Since defeating Stephen Thompson in his most recent bout in July 2021, Burns has revamped his training routine completely to accommodate the switch in opponents from a decorated striker to a dangerous wrestler. Russian coach Said Saparov, who joined the Florida team in late 2021, has proven to be a great addition to Burn’s camp ahead of his clash with Chimaev.
“He brought a lot of good stuff, a lot of details in wrestling,” Burns said on this week’s episode of MMA Fighting’s Portuguese-language podcast Trocação Franca. “I had to hire two wrestlers, two very tough Russians who are helping me daily. They asked to keep their names a secret, and I had to [agree], because they are showing me a lot of stuff, changing a lot of stuff in my game.
“I always liked single-leg [takedowns], double-leg, body lock, but the Russians have different details, unique grips. You’d think they are super strong, but they aren’t. They are strong, but their technique is great. There’s a lot of technique with the hip, waist, control. They are ahead of the United States [in that aspect]. I’ve learned a lot in this camp. And you can’t just learn the defense, you have to attack as well so you feel it and develop your defensive skills.”
Burns believes there are many motives as to why his two Russian training partners want to keep their names out of the media, but in his eyes, the “main reason” is the fact that they are helping “Durinho” prepare for a Chechen fighter.
“I believe there’s more to it, they haven’t told me, but they’ve asked to remain in secrecy, and I understand them,” Burns said. “It’s kind of an annoying situation. I was in a similar situation when I helped Michael Chandler a lot to fight Charles [Oliveira]. I went there with Chandler, helped him in his entire camp, I was rooting for the guy. Of course I was happy for Charles, but I was in such an awful situation. They are avoiding this situation by coming anonymously.”
Chimaev improved to 10-0 as a MMA fighter after steamrolling four opponents inside the octagon with his offensive wrestling and pressure — and Burns, a decorated grappler who’s become a well-rounded MMA fighter over the years, knows what to expect come April 9.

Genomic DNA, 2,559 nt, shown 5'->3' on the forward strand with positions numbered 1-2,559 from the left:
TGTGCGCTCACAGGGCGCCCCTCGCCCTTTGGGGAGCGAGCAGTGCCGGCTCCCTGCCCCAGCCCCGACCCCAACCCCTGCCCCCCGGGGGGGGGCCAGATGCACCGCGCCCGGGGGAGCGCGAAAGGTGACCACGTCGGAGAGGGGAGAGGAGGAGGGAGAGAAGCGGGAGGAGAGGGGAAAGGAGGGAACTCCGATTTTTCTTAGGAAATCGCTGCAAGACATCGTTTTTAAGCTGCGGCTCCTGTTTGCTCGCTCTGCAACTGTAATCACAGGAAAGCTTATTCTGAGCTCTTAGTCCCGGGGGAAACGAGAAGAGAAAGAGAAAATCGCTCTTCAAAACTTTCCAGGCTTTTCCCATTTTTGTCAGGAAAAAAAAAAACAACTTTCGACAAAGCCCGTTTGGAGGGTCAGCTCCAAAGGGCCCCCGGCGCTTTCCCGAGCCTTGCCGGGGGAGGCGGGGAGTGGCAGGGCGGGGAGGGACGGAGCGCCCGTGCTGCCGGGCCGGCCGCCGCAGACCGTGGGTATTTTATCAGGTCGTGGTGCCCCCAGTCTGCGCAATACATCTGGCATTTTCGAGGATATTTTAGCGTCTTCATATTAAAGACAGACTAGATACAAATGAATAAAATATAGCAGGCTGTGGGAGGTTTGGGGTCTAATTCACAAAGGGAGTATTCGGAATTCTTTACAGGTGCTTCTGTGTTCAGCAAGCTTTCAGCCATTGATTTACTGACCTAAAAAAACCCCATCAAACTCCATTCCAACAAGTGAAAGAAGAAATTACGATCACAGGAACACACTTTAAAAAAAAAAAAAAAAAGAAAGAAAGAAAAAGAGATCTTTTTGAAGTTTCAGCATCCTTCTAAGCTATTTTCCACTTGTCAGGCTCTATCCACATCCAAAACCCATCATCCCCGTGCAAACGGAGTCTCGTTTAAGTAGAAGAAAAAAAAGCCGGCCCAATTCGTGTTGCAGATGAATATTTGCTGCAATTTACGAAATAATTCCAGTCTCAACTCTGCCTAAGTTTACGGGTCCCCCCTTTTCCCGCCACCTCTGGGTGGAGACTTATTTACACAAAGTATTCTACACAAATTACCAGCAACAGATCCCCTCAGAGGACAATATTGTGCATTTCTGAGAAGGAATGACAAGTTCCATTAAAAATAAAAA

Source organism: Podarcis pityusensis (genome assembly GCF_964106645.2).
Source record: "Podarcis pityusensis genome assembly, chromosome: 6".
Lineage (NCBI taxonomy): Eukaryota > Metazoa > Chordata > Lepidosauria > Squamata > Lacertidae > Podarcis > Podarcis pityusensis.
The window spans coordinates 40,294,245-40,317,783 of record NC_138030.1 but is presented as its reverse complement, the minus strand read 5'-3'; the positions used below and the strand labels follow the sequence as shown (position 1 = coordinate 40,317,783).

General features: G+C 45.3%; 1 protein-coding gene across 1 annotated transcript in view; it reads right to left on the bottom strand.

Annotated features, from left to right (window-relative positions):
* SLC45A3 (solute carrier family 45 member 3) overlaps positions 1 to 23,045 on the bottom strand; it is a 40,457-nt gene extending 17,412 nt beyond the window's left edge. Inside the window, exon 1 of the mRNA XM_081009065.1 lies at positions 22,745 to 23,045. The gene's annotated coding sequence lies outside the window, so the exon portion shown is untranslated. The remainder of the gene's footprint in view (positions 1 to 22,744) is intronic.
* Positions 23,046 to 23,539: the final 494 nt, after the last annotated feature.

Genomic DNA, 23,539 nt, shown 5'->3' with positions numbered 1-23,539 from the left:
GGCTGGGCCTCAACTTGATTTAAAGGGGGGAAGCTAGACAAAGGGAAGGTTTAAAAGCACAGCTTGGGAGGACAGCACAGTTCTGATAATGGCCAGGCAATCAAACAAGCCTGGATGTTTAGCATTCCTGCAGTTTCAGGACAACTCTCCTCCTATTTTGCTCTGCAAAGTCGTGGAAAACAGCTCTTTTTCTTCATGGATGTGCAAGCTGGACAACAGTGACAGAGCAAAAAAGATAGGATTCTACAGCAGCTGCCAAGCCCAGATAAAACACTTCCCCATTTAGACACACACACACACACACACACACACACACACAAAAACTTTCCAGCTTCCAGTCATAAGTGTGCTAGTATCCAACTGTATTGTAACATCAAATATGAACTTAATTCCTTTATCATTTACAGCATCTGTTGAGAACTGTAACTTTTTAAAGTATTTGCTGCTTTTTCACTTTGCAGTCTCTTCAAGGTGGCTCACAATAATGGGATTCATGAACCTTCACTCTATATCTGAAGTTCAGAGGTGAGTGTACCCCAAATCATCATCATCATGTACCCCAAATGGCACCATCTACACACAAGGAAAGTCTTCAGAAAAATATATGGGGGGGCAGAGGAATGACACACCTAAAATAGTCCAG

“His ground game is good and he’s lengthy, he’s big,” Burns said. “That’s why I had to bring in big guys, because it changes a lot. Jiu-jitsu has a lot of leverages and it’s more complex when the guy is long. I had to bring these guys in, and I train with Vagner Rocha too, people that help me evolve my game, but [Chimaev] does have good ground game.
“I’ve watched a lot of stuff from him. He has good anaconda chokes and D’Arces, a good back take. There’s video of him doing some crazy armbars, but his thing is choke from the back. He takes the back really well. But to answer your question, yes, I think he has good level of jiu-jitsu. I think he has a high fight IQ.”
Burns and Chimaev publicly agreed to a fight over social media months before the match was officially announced by the UFC. Burns told MMA Fighting that he tried to secure a new deal with the company before agreeing to the fight, since few people were volunteering to meet Chimaev next, however it didn’t come to fruition.
“I had already agreed to this fight before Dana White said no one wanted this fight,” Burns said, “but first I was trying to get a better contract. I wanted to fight Colby [Covington], someone in the top 5, but [told the UFC], ‘Give me a new contract [and I’ll fight Chimaev].’ My manager and I tried to do it, but didn’t happen. When I realized it wouldn’t happen, I said, ‘Just give me this fight.’
“I have a good contract, I can’t complain, but it’s a long contract,” Burns continued. “It had the Kamaru [Usman] fight for the belt and five more fights. I wanted to change the contract. I wanted a better one, and a bit shorter. I have the Khamzat fight and two more, and I wanted a four-fight deal, with the Khamzat fight being the first one. I’m more used to four-fight contracts.”
In the end, “Durinho” believes that beating a welterweight with as much hype as Chimaev will do more for his status in the UFC than defeating someone ranked higher in the 170-pound class. Burns believes the push around Chimaev has been built around his charisma and talent, plus the fact that Conor McGregor “is not that active” and Khabib Nurmagomedov has retired, so the UFC “needs someone from that side of Russia.”
“Dana White and the UFC are promoting this kid a lot,” Burns said. “The things they say, ‘This kid is a killer and no one wants to fight him,’ that helps a lot. But [I’m] not taking anything away from the kid, I think he’s good as hell and very promising. I think he’s tough.”
Burns is 1-0 since coming up short in his attempt to dethrone Usman for the belt, and he believes that another shot at UFC gold could be next for the winner of the Chimaev matchup “depending on the performance of both fighters.”
“If he wins in a fight where he’s knocked down or almost submitted, but in the end he wins, he’ll have to fight one more. If I beat him but get knocked down before getting a submission, we’ll have to fight one more,” Burns said. “A lot can happen, so my first focus is here, training hard, and getting there to put on my best performance, so I’ll have all the card on the table to try for the belt again.”